For clarity, we summarize the results of the three domains in Table 5.
In sum, exam processes show variability for the following reasons:
variability in legal restrictions and regulations in different educational institutions;
variability in exam framework, not only in different universities but also in one university between different courses;
variability in study course design;
variability in technical infrastructure for online examination processes.
Based on the obtained results, it can be argued that an appropriate design for variability management has to be aligned with the specified domain of projects and conditions to cover all variability within the identified domain. There is only one process model for performing online examinations in some study courses at University of Duisburg-Essen, which could be an appropriate model for conducting online examinations at German universities.
We studied existing process variability (effects and causes) in online examination processes from different perspectives. We found that to manage process variability, an appropriate business process model is necessary to cover all examination processes and features of educational institutions.
According to the existing literature, one approach to process variability management is the single model approach, which models all known variants of the process in one common model (Hallerbach et al. 2010; Kumar and Yao 2012). The alternative is to model every variant of a single model, which is called the multi-model approach. The latter models will have a simpler structure (Hallerbach et al. 2010; Kumar and Yao 2012). Some advanced modeling approaches explicitly deal with families of process models, such as configurable event-driven process chains (C-EPCs) (Rosemann and van der Aalst 2007), PROcess Variants by OPtions (PROVOP) (Hallerbach et al. 2010), ConDec (Pesic and Aalst 2006), and feature modeling, which is normally used in software engineering. Each of these approaches has their own advantages and drawbacks but there is a lack of adaptability between different approaches (Valenca et al. 2013).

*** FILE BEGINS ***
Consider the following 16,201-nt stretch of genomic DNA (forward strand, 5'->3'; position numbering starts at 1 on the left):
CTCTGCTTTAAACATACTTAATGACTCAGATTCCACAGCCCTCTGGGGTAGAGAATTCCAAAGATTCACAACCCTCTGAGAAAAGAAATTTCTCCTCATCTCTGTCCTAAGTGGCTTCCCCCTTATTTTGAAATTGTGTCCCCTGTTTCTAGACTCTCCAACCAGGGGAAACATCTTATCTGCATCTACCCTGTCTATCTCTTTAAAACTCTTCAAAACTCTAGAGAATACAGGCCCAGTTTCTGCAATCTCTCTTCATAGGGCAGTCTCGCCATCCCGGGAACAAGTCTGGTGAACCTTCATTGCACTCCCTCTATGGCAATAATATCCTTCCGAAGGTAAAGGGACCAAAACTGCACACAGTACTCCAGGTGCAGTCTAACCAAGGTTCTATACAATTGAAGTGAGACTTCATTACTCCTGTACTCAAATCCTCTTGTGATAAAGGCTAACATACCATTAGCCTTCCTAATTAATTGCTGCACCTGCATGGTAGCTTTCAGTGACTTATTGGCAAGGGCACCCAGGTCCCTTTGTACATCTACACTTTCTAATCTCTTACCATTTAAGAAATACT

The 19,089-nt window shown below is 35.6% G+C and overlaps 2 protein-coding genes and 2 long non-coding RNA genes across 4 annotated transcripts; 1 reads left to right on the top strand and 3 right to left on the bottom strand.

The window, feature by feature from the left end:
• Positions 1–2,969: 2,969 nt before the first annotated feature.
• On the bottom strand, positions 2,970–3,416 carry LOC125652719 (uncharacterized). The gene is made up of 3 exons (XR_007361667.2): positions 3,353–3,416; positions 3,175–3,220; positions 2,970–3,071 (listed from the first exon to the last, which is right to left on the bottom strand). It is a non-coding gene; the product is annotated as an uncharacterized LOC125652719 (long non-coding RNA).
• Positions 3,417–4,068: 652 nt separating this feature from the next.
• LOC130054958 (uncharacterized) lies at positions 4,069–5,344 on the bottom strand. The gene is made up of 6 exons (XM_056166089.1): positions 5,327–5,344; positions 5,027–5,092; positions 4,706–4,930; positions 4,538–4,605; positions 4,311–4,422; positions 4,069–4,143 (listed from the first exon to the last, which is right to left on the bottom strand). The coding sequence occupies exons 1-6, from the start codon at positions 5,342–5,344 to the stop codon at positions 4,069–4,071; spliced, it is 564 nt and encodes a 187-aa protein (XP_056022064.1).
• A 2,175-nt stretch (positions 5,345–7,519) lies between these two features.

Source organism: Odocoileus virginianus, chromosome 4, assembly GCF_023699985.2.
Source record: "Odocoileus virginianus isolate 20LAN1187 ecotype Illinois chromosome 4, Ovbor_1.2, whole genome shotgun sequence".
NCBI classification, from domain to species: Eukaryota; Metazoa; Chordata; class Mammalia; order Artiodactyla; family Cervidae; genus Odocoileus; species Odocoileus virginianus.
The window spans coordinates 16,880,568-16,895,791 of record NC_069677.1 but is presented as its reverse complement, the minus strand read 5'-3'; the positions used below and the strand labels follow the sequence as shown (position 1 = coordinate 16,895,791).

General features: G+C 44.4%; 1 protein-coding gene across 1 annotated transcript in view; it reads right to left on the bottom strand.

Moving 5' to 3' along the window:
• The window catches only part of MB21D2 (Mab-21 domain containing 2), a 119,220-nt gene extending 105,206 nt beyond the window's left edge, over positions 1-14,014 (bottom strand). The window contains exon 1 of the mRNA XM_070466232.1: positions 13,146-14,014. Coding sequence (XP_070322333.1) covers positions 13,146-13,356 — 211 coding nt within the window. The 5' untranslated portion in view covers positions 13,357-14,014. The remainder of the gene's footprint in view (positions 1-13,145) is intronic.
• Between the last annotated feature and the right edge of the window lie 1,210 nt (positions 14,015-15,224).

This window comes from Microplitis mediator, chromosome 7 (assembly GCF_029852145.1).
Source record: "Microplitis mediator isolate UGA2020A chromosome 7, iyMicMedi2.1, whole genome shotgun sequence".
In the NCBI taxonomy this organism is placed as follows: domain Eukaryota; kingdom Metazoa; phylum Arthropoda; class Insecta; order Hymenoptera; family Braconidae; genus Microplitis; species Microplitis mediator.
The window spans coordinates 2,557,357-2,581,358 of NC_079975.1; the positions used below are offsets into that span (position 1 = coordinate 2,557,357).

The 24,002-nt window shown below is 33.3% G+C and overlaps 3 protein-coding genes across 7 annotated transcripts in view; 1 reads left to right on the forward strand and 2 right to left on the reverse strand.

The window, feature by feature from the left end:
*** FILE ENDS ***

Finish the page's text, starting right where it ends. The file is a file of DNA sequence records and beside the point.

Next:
The next step in this research is to conduct a comprehensive overview of available variability approaches, to identify which of them are more appropriate for online examinations in higher education. Further research is needed to evaluate how existing process variability approaches can be compatible with exam processes, and to what extent existing process variability in this field can be controlled and managed.
5 Conclusion and Further Work
The aim of this research is to demonstrate existing variability in examination processes and emphasize the need for variability management. This could be the basis for developing a new approach to business process variability, or extending an existing one. To reach this goal, we concentrated on online examination processes in higher education.
As a preliminary stage, we performed a literature review in three different domains: IT approaches; concepts; course design and the accreditation process. This paper demonstrates the important role of business process management in improving and promoting the design of e-assessment processes.